Basically, we’re one contradiction away from being liars…
I was recently having dinner with some friends when I couldn’t help but overhear the conversation the people next to us were having.
“Kemm hi tajba Destiny, hux?” (Destiny’s such a good singer, isn’t she?) said one of them.
“Ħafna! (Really good!) She’s got such a good voice,” answered the other one.
A few minutes later, the conversation turned to refugees.
“Jien ma naqbilx li jidħlu fil-pajjiz. M’għandniex flus għal dawn l-affarijiet,” (I don’t agree that they should enter the country. We don’t have the money for this kind of thing.) one of them commented.
“U jridu li kulħadd isir bħalhom dawn is-suwed. Jien ma rridx nsir Musulman, x’affarijiet dawn.” (They want everyone to become like them, these black people. I don’t want to become a Muslim, for God’s sake.)
I couldn’t believe my ears. The conversation had gone from praising a young rising star – who many wouldn’t consider Maltese at first glance, but who has made the nation proud over and over again – to insinuating that all black people are Muslim, that they want to convert all of us by force, and that we shouldn’t take in refugees because of the toll it would take on our country.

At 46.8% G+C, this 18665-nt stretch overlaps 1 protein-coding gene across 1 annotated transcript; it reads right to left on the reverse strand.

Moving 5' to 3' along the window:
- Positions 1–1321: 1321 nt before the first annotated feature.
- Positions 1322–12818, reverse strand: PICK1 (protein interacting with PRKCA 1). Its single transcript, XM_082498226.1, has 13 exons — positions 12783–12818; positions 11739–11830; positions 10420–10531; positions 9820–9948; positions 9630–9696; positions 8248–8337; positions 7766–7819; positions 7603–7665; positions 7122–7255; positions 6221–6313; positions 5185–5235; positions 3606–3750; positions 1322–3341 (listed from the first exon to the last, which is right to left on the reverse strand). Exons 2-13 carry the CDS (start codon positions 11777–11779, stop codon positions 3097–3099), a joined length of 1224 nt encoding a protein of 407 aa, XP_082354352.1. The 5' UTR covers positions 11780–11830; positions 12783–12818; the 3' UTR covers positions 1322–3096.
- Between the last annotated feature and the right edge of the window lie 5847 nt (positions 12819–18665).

I just don’t get it.
At which point does a human being stop being a human being like us and become ‘one of them’? At which point does someone who could be considered a refugee by some members of the population turn into Malta’s darling and a Maltese citizen?
Over the past 12 months we have beaten someone up for trying to organise people into a queue, sent racially-motivated letters to loving fathers who adopted children from the African continent, cried over the death of a three-year old boy whose body was washed ashore, got livid at refugees for raping Western women, and felt disgusted at the state Syrian children are living in.
When will we realise that those people are just the same as we are?
That rapists and terrorists and misogynists exist in every society and come in a variety of skin tones and religions?
That our children are no more special that those of Syrians and Libyans?
That just like we walk on a pavement to save ourselves from being run over by a car, some people take a life-threatening journey across the Mediterranean to give their family a fighting chance for survival?
That praying in a square is just the same as praying in a building or at home?
That beneath our skin tones, there are the same organs, stream of consciousness, emotions and habits?
I don’t have the answer to these questions, I’m afraid. But I will leave you to ponder this: Why are we so hypocritical?
Do you agree with James? Do you think the Maltese tend to be a hypocritical people?
Let us know in the comment section below.